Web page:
And Baby Makes… How Many?
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June 01, 2015

In the past I would have driven to a Walgreens in a town far, far away. I’ve done it before. I haven’t done it often, but at least a couple of times since first becoming separated a little more than three years ago. Honestly, at this point in my life, I simply don’t care who I run into. So you see my 42 year-old ass standing on line at the register holding a pregnancy test. So what. If you do, at least you will likely assume I’ve been having some fun. And that’s more than I can say about a lot of people I know, maybe even yourself. Hell, once upon a time I could’ve easily said it about myself.

No more.

True to my word, about a month ago when I realized my period was long over due (not a frequent occurrence at all), I yelled to my three kids doing homework upstairs I was running a quick errand, and headed toward my very local Walgreens. Bring it on. I was prepared to meet anybody – my rabbi, best friend, even the school secretary. Anyone. Of course, being I was prepared for that chance encounter I didn’t have one. It was only Me, Myself, and I standing in aisle three among a myriad of pregnancy tests.

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I must say, even to this day, buying a pregnancy test is an exhilarating experience. It’s kind of exciting to think about the prospect of creating another life with someone who I love, respect, and admire. That would not be the case here as I know it today but, in theory, a new baby is always nice to imagine, even for a moment.

In fact, I did always want another baby, a sentiment also shared by my children. And I went so far as to tell my husband I was finally ready to have that fourth child we always talked about a couple of weeks before our marriage abruptly ended. By that point he was no longer interested, though I had yet to learn the specific reason why.

Back at home, while I anxiously waited to see if a second pink line would appear, I was reminded of those other times I saw a second, and how happy I was. This time there would be no second line (in reality, a good thing), and I headed to my OBGYN a few days later where she confirmed I wasn’t pregnant and chalked up my lack of punctuality to stress. It makes perfect sense, of course. Stress is the reason I’m late for everything else these days, so why make an exception here?

And late I was. To the party, that is. In actuality, I wasn’t even invited. Not invited to last Saturday night’s wedding (my ex’s family's) or to the rehearsal dinner on the night preceding it where my ex told our children during the cocktail hour his new wife is 10 weeks pregnant.

Though the news came as little surprise to myself and to my two daughters (despite my ex’s ardent protests to the contrary only hours earlier), my 10 year-old who particularly struggles with his father’s absence, took the news badly. Upon hearing, he immediately pulled out his cell phone to call me but was STRONGLY advised by his father not to. Thankfully, my daughters noticed their little brother standing alone crying a few moments later and comforted him.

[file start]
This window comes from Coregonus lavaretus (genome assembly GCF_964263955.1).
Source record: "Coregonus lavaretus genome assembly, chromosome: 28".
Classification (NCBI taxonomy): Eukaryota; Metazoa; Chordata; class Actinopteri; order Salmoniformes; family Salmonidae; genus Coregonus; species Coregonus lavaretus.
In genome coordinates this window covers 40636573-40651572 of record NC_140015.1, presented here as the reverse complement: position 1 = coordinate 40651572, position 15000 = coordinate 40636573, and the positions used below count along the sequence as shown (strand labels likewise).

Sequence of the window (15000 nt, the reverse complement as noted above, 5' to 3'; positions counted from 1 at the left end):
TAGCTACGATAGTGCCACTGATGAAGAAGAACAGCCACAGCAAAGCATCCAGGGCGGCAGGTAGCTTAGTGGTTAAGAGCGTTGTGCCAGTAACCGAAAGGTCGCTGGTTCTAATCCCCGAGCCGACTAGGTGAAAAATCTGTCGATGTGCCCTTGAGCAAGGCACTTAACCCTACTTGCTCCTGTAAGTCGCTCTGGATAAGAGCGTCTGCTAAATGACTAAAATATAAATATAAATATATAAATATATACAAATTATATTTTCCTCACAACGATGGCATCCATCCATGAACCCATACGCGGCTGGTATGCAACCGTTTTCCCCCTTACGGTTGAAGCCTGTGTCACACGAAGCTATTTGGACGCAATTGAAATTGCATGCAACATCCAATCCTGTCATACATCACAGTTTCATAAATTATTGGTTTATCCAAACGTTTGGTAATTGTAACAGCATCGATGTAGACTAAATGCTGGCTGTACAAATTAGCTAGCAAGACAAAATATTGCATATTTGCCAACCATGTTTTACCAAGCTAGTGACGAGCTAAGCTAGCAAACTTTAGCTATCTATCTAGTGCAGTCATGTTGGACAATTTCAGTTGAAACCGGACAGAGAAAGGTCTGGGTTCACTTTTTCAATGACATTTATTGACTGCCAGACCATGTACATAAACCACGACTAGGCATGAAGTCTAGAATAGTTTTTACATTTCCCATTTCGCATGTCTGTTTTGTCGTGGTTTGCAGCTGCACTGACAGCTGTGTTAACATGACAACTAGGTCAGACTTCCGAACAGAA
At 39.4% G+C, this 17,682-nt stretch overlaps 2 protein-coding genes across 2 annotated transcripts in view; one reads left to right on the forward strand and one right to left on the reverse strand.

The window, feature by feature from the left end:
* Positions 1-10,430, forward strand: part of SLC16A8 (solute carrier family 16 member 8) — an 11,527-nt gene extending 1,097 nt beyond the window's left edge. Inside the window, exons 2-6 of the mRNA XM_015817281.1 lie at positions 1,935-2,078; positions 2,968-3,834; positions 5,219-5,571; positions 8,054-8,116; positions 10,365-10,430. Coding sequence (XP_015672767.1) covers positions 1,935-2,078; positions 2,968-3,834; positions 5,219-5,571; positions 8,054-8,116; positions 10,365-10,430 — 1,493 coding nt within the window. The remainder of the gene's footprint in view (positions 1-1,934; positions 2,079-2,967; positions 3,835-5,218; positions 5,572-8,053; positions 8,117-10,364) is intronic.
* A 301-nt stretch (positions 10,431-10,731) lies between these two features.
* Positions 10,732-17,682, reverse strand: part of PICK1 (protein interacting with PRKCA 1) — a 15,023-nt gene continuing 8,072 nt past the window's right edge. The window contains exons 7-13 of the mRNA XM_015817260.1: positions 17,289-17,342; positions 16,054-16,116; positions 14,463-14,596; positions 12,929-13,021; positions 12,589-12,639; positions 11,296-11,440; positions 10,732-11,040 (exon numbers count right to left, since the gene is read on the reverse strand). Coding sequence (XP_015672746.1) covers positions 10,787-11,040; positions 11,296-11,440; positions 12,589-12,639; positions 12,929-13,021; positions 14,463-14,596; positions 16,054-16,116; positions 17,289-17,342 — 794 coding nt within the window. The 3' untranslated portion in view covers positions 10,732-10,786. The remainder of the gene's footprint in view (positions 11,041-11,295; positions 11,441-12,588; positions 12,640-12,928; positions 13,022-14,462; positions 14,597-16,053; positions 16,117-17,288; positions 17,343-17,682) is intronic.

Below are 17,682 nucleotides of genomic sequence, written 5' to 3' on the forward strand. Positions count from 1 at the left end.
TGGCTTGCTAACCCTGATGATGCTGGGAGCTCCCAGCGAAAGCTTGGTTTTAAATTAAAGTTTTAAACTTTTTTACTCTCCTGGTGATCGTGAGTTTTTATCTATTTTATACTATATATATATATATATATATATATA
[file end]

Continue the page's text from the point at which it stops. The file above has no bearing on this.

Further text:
So often when we speak of divorce, we speak of it in terms of starting a new life for ourselves. But what we don’t always take into consideration is how hard it can be to watch those around us start a new life for themselves as well. And this can be just as much, if not more, difficult than the former.

A new baby no longer appears to be in the cards for me, and that’s okay. I love my three children to pieces, and I’m so grateful to have them in my life. I also know I may become a stepmother one day, and I look forward to and welcome such an opportunity. But that doesn’t mean watching my ex start a new family with someone else is at all comfortable for me. Even worse is watching my children feel cheated because of it.

On the bright side, my children are going to finally get that little sibling they always wanted, despite he or she not being born from the mom they love and, instead, being born from the stepmom they do not love. But they do love their dad. And that has to be enough – for now.

I do anticipate how difficult it may be for my children to watch their dad live in the same home with his new child when he has chosen to live so far from them. There’s no getting around it. But I will be supportive because that’s what life after divorce is all about – dealing with the fallout from divorce and being able to glean the good from those situations that do not always make us feel so good, at least not at first.

When my ex shared his good news with our children, he told them how fortunate they are to soon have one more person in the world to love them. About that he is absolutely correct. We can all benefit from more love.

And since the best way to get love is to first give it, my children are destined for plenty.

How has second marriage affected your family post-divorce?

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